WASHINGTON — The U.S. Supreme Court on Monday upheld the use of a controversial drug for lethal injection in executions. The ruling was 5-4 with Justice Samuel Alito writing for the majority, along with Chief John Roberts, Antonin Scalia, Anthony Kennedy and Clarence Thomas.
“The prisoners failed to identify a known and available alternative method of execution that entails a lesser risk of pain, a requirement of all Eighth Amendment method-of- execution claims,” Alito wrote. “Second, the District Court did not o establish that Oklahoma’s use of a massive dose of midazolam in its execution protocol entails a substantial risk of severe pain.”
The dissent was written Justice Sonya Sotomayor. In a separate dissent, Justice Stephen Breyer raises the question of whether the the court should revisit the death penalty.
“I would ask for a full briefing on a more basic question: whether the death penalty violates the constitution.”
Three death row inmates — Richard E. Glossip, John M. Grant and Benjamin R. Cole — brought the challenge arguing that the drug midazolam violates the 8th Amendment’s ban on cruel and unusual punishment because it fails to generate “a deep, coma like unconsciousness.”
Another plaintiff in the case, Charles F. Warner, was put to death , apparently without incident, before the Court agreed to take up the case.
Oklahoma uses an intravenous injection of midazolam to cause unconsciousness and follows it with a paralytic and then a third drug meant to serve as a heart-stopping agent.
But Robin C. Konrad, a lawyer for the prisoners, told the justices that midazolam “can never maintain the deep coma-like unconsciousness that is necessary to prevent a prisoner” from feeling the painful effects of the other two drugs in the protocol.
Six states – Alabama, Arizona, Florida, Louisiana, Oklahoma and Virginia – have midazolam as an option in for use in lethal injections in their protocols.
The Supreme Court hearing revealed a deep tension on the part of some of the conservatives on the bench who expressed concern that the opponents to the death penalty are making it very difficult for the states to carry out executions using lethal doses of drugs.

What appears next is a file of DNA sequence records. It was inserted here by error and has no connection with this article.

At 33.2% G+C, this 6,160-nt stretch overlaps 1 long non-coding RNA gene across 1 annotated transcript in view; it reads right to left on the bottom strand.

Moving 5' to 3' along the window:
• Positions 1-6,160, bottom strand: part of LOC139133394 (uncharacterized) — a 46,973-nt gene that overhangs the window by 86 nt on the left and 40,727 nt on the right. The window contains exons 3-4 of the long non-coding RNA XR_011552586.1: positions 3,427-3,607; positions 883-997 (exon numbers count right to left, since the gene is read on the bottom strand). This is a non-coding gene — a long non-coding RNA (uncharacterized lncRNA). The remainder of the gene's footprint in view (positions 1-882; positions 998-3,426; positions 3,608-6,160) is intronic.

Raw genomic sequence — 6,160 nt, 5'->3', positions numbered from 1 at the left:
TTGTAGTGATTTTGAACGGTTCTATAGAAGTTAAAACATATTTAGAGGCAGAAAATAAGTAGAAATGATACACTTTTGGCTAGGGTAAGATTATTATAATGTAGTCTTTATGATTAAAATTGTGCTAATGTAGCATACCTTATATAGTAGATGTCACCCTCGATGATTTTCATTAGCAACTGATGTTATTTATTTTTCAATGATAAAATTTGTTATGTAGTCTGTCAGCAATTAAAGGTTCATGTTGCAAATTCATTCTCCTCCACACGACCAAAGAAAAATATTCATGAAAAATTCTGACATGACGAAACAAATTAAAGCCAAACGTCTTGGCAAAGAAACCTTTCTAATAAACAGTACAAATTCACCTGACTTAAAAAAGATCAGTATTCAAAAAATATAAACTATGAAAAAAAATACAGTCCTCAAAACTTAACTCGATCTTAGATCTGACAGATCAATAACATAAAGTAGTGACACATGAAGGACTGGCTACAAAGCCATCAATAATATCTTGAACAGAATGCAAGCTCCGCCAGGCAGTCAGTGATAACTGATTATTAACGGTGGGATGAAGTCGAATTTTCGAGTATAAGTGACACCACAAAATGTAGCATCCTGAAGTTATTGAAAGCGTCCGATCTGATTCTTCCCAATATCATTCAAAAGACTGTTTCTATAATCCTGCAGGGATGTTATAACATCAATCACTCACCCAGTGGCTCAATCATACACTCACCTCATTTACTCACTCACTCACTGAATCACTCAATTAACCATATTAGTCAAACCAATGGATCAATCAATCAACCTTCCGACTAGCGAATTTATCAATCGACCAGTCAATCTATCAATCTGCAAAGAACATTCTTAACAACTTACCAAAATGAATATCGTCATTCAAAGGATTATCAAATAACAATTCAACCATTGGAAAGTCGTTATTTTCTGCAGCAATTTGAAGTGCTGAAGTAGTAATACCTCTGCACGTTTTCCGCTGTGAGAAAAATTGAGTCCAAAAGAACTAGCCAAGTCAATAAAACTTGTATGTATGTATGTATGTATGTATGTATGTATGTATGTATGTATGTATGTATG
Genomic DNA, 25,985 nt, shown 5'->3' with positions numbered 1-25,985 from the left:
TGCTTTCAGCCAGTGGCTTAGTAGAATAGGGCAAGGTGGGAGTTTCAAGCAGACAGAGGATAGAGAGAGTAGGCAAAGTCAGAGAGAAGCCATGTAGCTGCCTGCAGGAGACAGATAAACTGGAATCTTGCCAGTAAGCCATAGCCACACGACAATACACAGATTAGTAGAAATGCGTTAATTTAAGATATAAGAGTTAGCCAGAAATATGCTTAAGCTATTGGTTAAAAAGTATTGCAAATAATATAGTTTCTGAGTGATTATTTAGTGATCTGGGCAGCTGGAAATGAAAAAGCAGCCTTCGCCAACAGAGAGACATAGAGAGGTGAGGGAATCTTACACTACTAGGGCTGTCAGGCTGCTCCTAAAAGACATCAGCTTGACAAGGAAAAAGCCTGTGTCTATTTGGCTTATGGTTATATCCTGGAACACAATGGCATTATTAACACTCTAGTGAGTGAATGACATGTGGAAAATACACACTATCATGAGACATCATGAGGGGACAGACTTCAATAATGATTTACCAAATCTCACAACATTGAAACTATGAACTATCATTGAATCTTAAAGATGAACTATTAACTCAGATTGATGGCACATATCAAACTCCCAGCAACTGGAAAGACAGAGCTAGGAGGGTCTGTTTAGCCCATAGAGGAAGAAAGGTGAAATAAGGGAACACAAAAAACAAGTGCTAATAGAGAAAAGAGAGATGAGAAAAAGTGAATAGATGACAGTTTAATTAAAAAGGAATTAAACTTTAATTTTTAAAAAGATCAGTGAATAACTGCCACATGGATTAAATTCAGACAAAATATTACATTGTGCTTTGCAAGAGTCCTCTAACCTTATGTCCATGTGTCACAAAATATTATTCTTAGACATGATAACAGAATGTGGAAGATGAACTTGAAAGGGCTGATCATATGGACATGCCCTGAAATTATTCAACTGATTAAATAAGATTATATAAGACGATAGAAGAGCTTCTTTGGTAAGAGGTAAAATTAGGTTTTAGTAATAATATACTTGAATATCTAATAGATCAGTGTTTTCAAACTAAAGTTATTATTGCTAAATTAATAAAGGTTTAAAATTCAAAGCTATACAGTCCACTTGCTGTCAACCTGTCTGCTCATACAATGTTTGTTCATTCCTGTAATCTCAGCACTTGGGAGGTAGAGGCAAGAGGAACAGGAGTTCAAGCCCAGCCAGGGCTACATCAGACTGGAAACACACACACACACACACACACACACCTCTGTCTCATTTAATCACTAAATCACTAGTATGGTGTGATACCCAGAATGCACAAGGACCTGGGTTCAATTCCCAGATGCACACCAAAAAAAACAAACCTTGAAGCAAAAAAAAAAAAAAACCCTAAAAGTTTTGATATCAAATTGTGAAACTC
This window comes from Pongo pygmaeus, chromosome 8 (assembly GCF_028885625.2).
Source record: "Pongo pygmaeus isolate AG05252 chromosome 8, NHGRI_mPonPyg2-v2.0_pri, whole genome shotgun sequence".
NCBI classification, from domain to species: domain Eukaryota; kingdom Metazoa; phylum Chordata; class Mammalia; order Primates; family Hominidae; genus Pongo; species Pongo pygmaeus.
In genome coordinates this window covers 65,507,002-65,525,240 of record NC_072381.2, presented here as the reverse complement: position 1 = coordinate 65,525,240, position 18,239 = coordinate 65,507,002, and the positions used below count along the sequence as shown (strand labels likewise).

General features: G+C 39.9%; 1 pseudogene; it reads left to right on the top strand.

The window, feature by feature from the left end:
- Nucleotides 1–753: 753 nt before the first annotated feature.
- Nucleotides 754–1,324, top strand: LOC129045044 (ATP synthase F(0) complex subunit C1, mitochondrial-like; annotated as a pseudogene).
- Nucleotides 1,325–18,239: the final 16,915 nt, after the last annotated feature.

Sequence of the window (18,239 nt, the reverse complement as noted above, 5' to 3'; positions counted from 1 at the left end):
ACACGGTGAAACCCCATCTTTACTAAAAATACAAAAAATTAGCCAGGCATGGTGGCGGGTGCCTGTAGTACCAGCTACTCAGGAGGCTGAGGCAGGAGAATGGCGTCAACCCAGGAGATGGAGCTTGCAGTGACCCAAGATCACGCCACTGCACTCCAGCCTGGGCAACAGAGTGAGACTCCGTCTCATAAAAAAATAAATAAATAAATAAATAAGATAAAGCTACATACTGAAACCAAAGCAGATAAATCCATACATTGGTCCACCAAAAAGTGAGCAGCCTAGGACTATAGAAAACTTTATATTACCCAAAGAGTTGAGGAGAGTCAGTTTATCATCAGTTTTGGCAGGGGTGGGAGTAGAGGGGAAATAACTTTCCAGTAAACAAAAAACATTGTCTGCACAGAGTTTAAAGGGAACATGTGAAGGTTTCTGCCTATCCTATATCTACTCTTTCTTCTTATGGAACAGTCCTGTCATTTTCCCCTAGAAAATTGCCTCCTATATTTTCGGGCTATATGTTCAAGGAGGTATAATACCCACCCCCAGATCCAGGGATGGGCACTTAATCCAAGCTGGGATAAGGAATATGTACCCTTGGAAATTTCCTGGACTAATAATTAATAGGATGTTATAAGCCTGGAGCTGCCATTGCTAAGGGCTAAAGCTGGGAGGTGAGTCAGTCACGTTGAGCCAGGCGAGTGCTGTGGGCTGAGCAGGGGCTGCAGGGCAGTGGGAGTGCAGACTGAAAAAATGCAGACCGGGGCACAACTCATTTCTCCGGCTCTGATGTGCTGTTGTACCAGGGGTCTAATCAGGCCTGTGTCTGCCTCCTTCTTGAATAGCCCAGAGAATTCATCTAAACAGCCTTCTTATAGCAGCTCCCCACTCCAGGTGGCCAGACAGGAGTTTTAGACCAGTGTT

“Let’s be honest about what’s going on here,” said Justice Samuel Alito. He suggested that executions could be carried out painlessly but those who oppose the death penalty are conducting “what amounts to a guerrilla war” consisting of efforts to make it impossible for the states to “obtain drugs that could be used to carry out capital punishment with little, if any pain.”
But the liberals, led by Justice Sonia Sotomayor questioned the use of the drug as well as the state’s case.
In 2008, the Supreme Court upheld Kentucky’s lethal injection protocol, but that case concerned a different combination of drugs that is no longer being used.
In court papers, Patrick Wyrick, the Solicitor General of Oklahoma said the state has improved its protocol since Lockett’s death and that the current protocol “does not present a substantial risk of severe pain and cannot be considered cruel.”
He described the crimes committed by the inmates including the fact that Glossip “hired his coworker to kill their employer by beating him to death with a baseball bat,” and that Benjamin Cole “murdered his nine-month old daughter by snapping her spine in half.”
In court, he told the justices that a lower court found that a 500 milligram dose of midazolam would “with near certainty, render these petitioners unconscious and unable to feel pain.”
The case comes when 70% of Americans say they don’t consider the death penalty itself to be “cruel and unusual punishment,” according to a recent CNN/ORC poll.